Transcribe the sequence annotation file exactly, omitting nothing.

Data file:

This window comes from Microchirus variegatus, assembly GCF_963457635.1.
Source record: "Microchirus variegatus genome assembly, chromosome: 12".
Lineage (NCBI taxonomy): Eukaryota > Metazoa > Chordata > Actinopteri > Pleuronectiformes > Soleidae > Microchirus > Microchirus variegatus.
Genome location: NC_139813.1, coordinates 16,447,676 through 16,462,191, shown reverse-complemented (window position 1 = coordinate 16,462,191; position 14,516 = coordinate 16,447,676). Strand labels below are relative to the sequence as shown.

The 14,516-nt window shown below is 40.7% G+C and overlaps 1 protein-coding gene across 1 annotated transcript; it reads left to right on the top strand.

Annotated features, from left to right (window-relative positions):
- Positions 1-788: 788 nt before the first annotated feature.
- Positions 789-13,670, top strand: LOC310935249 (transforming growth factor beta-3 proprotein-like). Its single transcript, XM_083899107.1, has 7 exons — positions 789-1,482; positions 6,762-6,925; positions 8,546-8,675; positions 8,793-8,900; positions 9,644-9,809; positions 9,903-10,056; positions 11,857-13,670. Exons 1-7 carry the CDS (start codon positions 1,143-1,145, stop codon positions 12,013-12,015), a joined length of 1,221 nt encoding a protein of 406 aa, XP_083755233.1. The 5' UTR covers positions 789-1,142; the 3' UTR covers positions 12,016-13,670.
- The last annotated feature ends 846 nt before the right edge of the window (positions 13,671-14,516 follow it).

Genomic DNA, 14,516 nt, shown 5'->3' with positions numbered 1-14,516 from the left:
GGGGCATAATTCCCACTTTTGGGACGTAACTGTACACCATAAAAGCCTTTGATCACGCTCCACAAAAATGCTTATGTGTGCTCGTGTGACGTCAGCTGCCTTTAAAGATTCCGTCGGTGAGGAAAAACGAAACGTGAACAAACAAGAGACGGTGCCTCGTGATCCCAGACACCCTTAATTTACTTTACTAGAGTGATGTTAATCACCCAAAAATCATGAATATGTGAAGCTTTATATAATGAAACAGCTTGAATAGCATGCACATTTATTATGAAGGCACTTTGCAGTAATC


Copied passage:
This window comes from Microchirus variegatus, assembly GCF_963457635.1.
Source record: "Microchirus variegatus genome assembly, chromosome: 12".
Lineage (NCBI taxonomy): Eukaryota > Metazoa > Chordata > Actinopteri > Pleuronectiformes > Soleidae > Microchirus > Microchirus variegatus.
Genome location: NC_139813.1, coordinates 16,447,676 through 16,462,191, shown reverse-complemented (window position 1 = coordinate 16,462,191; position 14,516 = coordinate 16,447,676). Strand labels below are relative to the sequence as shown.

The 14,516-nt window shown below is 40.7% G+C and overlaps 1 protein-coding gene across 1 annotated transcript; it reads left to right on the top strand.

Annotated features, from left to right (window-relative positions):
- Positions 1-788: 788 nt before the first annotated feature.
- Positions 789-13,670, top strand: LOC310935249 (transforming growth factor beta-3 proprotein-like). Its single transcript, XM_083899107.1, has 7 exons — positions 789-1,482; positions 6,762-6,925; positions 8,546-8,675; positions 8,793-8,900; positions 9,644-9,809; positions 9,903-10,056; positions 11,857-13,670. Exons 1-7 carry the CDS (start codon positions 1,143-1,145, stop codon positions 12,013-12,015), a joined length of 1,221 nt encoding a protein of 406 aa, XP_083755233.1. The 5' UTR covers positions 789-1,142; the 3' UTR covers positions 12,016-13,670.
- The last annotated feature ends 846 nt before the right edge of the window (positions 13,671-14,516 follow it).

Genomic DNA, 14,516 nt, shown 5'->3' with positions numbered 1-14,516 from the left:
GGGGCATAATTCCCACTTTTGGGACGTAACTGTACACCATAAAAGCCTTTGATCACGCTCCACAAAAATGCTTATGTGTGCTCGTGTGACGTCAGCTGCCTTTAAAGATTCCGTCGGTGAGGAAAAACGAAACGTGAACAAACAAGAGACGGTGCCTCGTGATCCCAGACACCCTTAATTTACTTTACTAGAGTGATGTTAATCACCCAAAAATCATGAATATGTGAAGCTTTATATAATGAAACAGCTTGAATAGCATGCACATTTATTATGAAGGCACTTTGCAGTAATC